This step-up converter is intended for use in a '67 Citroën 2CV. This car, and I use the word loosely, has a 6V battery and won't support a modern radio that needs 12V. The circuit described here converts 6V to 12V at 1A sustained load current.
It works something like this:
When the switch is closed an extra current flows through the inductance and stores energy there. The capacitor supplies the load with current during this time.
After the switch closes the capacitor is charged by the energy stored in the inductance and an extra current starts flowing through the load, causing the output voltage to rise (energy is supplied directly from the input source also as long as the diode is forward biased). During this time, the system behaves like a RLC-circuit, so, after a while, the current decreases. The switch is then closed again and the cycle repeats. One could say that charge is pumped from input to output, increasing the output voltage up to the point where there is an equilibrium between the discharging of the capacitor while the switch is closed and the charging by the inductor while the switch is open.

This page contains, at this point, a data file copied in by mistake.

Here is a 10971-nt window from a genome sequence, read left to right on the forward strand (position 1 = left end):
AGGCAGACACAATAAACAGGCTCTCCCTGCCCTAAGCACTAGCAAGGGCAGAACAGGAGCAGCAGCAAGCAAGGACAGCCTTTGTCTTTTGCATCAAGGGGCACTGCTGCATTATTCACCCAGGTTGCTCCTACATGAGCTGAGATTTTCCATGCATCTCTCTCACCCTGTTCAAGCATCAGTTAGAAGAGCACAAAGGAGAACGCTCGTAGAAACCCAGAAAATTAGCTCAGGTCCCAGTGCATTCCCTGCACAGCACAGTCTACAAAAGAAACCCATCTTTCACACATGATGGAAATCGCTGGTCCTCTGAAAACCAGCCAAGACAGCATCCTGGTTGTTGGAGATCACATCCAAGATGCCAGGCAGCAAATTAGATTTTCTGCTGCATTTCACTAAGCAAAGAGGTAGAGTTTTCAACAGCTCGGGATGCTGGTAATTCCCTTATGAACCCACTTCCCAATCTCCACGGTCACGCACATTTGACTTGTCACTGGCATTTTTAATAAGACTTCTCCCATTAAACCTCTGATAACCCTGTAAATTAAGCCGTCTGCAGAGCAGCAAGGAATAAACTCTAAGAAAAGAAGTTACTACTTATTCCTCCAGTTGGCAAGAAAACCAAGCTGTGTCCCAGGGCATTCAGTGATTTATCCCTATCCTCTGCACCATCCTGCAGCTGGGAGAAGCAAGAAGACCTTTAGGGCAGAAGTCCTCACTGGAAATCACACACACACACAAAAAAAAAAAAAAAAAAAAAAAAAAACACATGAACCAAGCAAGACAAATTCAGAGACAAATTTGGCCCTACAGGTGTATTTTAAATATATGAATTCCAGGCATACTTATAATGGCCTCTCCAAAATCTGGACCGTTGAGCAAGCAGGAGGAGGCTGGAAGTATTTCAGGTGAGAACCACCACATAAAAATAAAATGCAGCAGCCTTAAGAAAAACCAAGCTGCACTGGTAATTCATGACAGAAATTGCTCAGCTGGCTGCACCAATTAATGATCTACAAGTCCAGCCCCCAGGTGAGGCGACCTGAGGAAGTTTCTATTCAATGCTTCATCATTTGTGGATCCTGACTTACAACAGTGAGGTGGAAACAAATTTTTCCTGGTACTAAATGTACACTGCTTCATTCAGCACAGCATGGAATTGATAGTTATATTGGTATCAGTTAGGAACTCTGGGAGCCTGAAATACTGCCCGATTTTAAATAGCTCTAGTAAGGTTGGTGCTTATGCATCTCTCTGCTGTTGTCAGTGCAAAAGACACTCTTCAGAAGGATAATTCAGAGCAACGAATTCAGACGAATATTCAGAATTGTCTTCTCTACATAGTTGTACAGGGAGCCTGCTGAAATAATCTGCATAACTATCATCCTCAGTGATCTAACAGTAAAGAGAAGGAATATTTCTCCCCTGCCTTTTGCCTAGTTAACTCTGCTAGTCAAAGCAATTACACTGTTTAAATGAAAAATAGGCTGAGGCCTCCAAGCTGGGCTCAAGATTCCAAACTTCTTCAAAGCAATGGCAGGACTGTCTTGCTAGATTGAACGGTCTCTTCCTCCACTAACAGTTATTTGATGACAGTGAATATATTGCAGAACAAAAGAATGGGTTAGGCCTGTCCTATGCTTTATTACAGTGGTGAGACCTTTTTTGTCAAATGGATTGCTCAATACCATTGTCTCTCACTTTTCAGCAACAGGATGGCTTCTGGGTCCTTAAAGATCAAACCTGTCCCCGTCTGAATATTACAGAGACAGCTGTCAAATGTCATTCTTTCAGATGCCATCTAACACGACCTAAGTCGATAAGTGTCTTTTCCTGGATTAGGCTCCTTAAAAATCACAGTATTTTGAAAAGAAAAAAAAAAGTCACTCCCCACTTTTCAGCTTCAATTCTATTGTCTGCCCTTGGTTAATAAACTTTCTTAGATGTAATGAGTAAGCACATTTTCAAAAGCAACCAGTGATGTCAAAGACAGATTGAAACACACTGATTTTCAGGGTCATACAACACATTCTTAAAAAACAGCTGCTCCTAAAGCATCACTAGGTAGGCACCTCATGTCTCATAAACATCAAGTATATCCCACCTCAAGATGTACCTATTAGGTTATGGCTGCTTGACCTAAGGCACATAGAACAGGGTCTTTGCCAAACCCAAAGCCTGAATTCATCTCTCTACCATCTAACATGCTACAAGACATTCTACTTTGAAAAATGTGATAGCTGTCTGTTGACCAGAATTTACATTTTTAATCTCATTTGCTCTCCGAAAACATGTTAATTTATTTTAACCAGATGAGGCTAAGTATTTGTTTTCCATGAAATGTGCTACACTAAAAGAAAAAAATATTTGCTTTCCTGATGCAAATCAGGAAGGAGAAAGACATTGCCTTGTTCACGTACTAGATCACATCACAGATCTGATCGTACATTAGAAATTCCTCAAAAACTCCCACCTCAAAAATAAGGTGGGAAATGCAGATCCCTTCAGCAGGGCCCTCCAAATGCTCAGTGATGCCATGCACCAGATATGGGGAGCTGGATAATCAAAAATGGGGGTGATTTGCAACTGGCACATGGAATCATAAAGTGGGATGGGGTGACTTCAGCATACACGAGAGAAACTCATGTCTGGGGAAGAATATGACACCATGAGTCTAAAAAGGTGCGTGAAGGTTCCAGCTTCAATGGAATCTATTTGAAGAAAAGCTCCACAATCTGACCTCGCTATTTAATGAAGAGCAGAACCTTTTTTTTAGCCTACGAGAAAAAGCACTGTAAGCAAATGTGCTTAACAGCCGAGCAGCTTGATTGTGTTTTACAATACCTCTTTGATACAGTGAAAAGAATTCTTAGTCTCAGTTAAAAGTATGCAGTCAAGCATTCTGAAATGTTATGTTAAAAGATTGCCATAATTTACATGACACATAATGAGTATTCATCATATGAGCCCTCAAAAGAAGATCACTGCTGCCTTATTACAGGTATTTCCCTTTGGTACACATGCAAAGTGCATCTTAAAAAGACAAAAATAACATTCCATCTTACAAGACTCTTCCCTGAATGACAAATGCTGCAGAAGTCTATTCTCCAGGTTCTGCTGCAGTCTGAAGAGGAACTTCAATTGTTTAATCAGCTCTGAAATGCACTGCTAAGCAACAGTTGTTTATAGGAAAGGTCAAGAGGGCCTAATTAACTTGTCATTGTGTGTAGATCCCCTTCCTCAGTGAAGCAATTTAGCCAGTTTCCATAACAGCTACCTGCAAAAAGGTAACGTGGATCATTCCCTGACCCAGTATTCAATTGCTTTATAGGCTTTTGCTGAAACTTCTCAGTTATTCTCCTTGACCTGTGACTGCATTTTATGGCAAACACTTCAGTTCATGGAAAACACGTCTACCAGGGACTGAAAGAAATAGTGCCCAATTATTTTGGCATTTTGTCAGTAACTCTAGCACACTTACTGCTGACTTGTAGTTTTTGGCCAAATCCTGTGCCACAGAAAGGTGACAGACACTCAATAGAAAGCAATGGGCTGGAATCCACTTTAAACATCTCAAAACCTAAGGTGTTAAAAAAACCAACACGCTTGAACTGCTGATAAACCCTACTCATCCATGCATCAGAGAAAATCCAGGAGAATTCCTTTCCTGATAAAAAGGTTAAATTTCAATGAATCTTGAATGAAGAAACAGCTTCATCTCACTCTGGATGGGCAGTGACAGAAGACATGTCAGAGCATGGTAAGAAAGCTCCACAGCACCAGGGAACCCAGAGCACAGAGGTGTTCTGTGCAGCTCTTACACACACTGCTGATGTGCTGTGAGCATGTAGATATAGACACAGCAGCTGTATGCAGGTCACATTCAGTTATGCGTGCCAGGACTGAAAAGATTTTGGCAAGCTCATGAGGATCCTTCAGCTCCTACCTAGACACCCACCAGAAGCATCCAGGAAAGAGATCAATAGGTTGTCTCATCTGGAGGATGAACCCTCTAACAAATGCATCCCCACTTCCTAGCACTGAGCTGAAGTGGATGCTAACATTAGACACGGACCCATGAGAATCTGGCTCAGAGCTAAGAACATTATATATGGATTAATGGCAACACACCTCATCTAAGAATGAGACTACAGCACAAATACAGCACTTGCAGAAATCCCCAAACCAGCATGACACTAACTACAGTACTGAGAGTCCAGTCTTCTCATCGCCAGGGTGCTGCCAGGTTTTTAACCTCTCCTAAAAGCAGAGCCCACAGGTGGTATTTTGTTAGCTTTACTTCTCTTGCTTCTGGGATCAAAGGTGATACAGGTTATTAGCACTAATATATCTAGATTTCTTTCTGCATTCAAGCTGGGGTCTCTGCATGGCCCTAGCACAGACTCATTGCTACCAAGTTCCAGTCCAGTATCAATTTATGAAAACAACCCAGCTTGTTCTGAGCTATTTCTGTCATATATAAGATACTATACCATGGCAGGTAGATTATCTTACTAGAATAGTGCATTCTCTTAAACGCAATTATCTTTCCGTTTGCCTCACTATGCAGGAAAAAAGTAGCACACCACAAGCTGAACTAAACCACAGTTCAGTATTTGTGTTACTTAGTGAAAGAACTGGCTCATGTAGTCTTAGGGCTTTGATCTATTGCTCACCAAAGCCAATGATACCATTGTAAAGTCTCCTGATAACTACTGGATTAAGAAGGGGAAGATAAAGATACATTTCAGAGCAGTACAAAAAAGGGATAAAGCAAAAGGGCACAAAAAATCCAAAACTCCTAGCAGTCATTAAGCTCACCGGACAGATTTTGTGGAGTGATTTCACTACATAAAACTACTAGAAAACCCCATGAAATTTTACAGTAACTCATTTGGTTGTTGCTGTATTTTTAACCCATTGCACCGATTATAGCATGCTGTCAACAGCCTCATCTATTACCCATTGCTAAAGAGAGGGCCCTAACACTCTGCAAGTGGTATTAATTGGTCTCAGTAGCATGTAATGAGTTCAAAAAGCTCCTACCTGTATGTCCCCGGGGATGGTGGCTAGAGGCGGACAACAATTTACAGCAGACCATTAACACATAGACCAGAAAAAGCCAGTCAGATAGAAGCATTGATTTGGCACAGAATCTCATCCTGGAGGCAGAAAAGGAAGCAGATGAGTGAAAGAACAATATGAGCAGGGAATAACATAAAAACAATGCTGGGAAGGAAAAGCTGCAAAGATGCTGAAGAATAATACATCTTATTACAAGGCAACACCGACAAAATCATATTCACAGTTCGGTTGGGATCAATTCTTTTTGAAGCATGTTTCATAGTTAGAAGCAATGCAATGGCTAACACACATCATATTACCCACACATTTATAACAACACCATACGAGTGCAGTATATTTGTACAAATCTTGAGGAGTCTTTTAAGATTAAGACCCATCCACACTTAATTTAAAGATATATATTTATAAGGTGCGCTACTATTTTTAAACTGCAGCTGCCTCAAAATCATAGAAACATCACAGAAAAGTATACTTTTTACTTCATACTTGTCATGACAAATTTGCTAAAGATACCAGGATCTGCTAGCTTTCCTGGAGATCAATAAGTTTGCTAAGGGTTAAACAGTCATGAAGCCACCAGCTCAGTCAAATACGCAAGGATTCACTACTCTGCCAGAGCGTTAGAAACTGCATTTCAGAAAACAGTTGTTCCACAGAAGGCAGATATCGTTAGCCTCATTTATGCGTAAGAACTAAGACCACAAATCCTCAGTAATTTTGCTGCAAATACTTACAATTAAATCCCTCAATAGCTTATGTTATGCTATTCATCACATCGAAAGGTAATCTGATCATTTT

The output voltage equals (ton / toff + 1) x Uin and is controlled by PWM of the switching action. For more information, see the Wikipedia article.
To implement this, I have used the LM2577T-ADJ from National Semiconductor, now Texas Instruments. It operates conform the given discription and is connected like so:
|IC||Switcher/regulator||LM2577T-ADJ (National Semiconductor)|
|R1 and R2||Voltage devider for monitoring output voltage||20Kohms pot. (Bourns)|
|Cin||Decoupling||0.1μF, 63V MKS condensator (WIMA)|
|L||Use a good quality coil!||160μH toroïd (2.5A, 70mohms, nickel-iron core)|
|D||Current higher than output current!||FR603 60V reverse breakdown, 3A Schottky-diode|
|Rc and Cc||Pole-zero compensation network||2200ohms, 5% and 1μF, 63V elco (Philips)|
|Cout||Get a low ESR type!||2200μF, 16V elco (Telecon)|
You can download the PCB design here (only 4Kb). It's in CorelDraw 3.0 format (zip compressed).
If you want to design a an other DC/DC converter with different specifications, you might want to take a look at Texas Instrument's site; they have a design tool there that can design your circuit for you.